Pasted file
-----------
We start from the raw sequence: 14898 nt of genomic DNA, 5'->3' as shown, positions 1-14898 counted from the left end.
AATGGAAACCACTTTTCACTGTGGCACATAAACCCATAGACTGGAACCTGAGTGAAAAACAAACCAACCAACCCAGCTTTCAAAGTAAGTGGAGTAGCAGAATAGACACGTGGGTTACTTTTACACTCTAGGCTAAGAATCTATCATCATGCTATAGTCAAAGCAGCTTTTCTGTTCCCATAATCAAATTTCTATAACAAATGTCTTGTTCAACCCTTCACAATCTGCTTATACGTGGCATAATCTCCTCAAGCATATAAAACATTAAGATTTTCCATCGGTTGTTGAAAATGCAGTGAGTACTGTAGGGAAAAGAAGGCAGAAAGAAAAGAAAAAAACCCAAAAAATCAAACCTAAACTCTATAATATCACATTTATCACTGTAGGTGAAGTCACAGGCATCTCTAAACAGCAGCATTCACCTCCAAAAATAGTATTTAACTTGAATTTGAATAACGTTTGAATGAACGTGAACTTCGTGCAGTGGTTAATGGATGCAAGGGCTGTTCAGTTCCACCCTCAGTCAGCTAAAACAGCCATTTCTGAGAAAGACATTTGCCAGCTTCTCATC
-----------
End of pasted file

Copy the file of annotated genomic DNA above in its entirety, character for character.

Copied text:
We start from the raw sequence: 14898 nt of genomic DNA, 5'->3' as shown, positions 1-14898 counted from the left end.
AATGGAAACCACTTTTCACTGTGGCACATAAACCCATAGACTGGAACCTGAGTGAAAAACAAACCAACCAACCCAGCTTTCAAAGTAAGTGGAGTAGCAGAATAGACACGTGGGTTACTTTTACACTCTAGGCTAAGAATCTATCATCATGCTATAGTCAAAGCAGCTTTTCTGTTCCCATAATCAAATTTCTATAACAAATGTCTTGTTCAACCCTTCACAATCTGCTTATACGTGGCATAATCTCCTCAAGCATATAAAACATTAAGATTTTCCATCGGTTGTTGAAAATGCAGTGAGTACTGTAGGGAAAAGAAGGCAGAAAGAAAAGAAAAAAACCCAAAAAATCAAACCTAAACTCTATAATATCACATTTATCACTGTAGGTGAAGTCACAGGCATCTCTAAACAGCAGCATTCACCTCCAAAAATAGTATTTAACTTGAATTTGAATAACGTTTGAATGAACGTGAACTTCGTGCAGTGGTTAATGGATGCAAGGGCTGTTCAGTTCCACCCTCAGTCAGCTAAAACAGCCATTTCTGAGAAAGACATTTGCCAGCTTCTCATC